Old packaging up in smoke
Standardised packaging on tobacco will hopefully help normalise the concept of smokefree, experts say.
The 2013 Census results showed that there were 19.2 per cent of adults in Southland smoking daily, which was higher than the New Zealand rate of 15.1 per cent and much higher than the Otago rate of 14 per cent.
The Southern District Heath Board smokefree team welcomed the regulation of standardised packaging of tobacco products, which came into force nationwide yesterday.
SDHB health promotion advisor Joanne Lee said it was something her team had been working towards for several years.
‘‘We’re excited to see this happening at last and pleased that cigarettes will now be packaged to depict the exact product they are.’’
According to 2006 Census data, the prevalence of regular smoking amongst the Southland population was considerably higher in Ma¯ori (42 per cent) compared to European populations (23 per cent). The data showed 57.3 per cent of Ma¯ori children lived in households with smokers, compared to 33.2 per cent of European children in Southland.
Lee said the standardisation of tobacco packaging was a major step towards normalising smokefree.
‘‘Up until now, tobacco companies have used brand imagery to appeal to current smokers and influence potential new smokers.’’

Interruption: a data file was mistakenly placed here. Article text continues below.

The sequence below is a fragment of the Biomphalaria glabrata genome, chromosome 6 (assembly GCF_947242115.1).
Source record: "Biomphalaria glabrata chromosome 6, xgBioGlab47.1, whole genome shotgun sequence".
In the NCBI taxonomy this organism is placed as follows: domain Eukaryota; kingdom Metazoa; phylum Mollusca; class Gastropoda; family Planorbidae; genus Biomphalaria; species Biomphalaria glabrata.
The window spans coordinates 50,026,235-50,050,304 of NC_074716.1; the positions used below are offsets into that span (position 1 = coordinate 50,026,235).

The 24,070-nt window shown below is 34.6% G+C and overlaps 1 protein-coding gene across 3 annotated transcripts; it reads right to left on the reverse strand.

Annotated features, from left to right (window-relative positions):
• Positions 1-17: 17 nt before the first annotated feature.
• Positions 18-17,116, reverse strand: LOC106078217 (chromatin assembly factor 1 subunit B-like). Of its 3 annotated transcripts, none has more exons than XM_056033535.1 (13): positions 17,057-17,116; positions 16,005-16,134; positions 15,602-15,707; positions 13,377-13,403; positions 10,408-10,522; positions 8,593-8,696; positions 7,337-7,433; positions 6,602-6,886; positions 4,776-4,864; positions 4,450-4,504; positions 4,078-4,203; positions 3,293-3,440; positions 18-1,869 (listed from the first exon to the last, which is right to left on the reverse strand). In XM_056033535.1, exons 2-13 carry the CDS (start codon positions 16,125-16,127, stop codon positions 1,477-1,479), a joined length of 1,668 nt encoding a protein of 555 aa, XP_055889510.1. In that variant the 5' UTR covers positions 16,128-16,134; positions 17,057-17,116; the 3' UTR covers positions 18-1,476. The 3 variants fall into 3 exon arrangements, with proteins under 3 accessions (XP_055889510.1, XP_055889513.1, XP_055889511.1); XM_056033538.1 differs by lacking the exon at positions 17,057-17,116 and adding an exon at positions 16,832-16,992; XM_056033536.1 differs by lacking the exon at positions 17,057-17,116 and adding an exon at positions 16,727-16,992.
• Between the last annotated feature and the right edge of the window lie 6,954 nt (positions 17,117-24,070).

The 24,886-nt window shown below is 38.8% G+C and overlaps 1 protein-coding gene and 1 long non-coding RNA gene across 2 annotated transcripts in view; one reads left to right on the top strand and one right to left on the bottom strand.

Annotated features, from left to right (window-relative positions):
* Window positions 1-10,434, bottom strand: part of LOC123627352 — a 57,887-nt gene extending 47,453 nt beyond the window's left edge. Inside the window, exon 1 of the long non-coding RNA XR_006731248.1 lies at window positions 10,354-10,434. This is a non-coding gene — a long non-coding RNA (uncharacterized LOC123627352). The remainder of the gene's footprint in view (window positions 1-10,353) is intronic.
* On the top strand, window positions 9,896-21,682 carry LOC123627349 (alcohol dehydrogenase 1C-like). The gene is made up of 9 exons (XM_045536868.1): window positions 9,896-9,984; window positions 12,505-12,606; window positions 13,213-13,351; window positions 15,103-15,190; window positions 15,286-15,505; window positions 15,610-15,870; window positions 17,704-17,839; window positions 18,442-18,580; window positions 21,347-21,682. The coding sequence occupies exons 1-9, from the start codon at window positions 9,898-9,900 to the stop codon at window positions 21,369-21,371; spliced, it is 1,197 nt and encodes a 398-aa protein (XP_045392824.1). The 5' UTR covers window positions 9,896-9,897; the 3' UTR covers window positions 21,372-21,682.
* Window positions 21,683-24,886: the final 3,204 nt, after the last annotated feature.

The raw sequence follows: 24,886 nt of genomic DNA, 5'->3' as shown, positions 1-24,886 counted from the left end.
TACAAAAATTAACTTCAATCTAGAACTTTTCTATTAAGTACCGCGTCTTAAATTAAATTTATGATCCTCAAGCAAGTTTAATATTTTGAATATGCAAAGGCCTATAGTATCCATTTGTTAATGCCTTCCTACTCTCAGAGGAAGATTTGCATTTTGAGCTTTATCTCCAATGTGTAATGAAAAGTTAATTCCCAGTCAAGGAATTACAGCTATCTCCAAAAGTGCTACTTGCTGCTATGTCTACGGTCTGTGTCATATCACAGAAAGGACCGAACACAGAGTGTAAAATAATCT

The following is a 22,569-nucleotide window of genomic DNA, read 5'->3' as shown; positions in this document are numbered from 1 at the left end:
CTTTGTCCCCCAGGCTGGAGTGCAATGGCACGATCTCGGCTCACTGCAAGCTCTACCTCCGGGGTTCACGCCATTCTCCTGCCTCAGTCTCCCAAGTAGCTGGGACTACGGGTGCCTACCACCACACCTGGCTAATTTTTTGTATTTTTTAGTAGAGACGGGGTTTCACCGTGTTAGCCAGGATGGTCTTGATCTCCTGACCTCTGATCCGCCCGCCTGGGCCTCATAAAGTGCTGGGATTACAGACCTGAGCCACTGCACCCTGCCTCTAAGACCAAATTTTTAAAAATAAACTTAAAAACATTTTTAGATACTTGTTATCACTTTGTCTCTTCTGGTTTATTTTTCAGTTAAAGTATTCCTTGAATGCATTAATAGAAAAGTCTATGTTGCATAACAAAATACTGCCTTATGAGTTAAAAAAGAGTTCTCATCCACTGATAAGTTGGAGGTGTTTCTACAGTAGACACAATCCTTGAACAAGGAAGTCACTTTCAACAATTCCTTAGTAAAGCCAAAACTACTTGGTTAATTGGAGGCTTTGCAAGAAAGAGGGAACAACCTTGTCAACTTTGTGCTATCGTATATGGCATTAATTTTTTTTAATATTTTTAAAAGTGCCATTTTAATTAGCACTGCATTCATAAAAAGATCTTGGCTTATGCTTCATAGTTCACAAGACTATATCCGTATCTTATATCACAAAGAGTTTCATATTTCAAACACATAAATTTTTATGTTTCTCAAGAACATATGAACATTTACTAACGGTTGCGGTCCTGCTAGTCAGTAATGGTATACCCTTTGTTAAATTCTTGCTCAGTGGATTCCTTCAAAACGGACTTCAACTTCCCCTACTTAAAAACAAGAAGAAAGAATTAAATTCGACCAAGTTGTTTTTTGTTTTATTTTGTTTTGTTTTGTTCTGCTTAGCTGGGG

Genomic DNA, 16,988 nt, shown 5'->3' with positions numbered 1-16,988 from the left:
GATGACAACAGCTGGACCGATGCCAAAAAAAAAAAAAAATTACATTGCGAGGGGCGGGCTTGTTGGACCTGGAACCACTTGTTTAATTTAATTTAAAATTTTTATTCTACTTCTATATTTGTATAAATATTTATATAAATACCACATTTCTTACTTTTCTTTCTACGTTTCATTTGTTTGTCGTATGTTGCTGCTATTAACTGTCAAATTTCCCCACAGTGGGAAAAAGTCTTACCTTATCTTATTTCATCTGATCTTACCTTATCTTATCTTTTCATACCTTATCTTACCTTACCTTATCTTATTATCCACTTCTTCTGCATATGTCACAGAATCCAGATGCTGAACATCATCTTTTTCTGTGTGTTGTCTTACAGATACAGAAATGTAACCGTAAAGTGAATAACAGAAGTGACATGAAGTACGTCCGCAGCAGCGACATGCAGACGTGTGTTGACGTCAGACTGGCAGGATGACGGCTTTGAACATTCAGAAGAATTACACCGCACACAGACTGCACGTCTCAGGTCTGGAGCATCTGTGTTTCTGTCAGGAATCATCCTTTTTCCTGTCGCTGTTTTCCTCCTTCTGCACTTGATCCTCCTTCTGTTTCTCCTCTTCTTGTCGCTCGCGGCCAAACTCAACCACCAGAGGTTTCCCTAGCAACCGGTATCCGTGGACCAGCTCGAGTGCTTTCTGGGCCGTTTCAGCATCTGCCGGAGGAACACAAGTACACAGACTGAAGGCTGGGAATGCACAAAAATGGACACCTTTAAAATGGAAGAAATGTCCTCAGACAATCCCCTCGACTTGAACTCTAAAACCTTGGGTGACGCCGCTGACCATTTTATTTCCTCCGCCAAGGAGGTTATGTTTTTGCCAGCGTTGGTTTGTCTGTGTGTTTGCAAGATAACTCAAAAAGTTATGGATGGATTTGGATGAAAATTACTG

Retailers will have a six week grace period where old stock can be distributed, then a further six weeks for old stock to be sold.
However, from June 6 tobacco products can only be sold in standardised packs nationwide.
All tobacco packaging will be plain brown and green-coloured and will include a number of graphic images showing the health consequences of smoking. Brand and product names will be permitted but these must be in a standard colour, position, font size and style.
‘‘The packages become less appealing when they are all the same unattractive browny-green colour and have health warnings with graphic images that cover the majority of the pack,’’ Lee said.
Last year, the Invercargill City Council also got on board - adopting a smokefree policy for the central business district. It is not a bylaw ban enforced by penalties, but a policy to be expressed in terms of signage.
Southern District Health Board health promotion advisor Joanne Lee and Smokefree co-ordinator Debby Newton.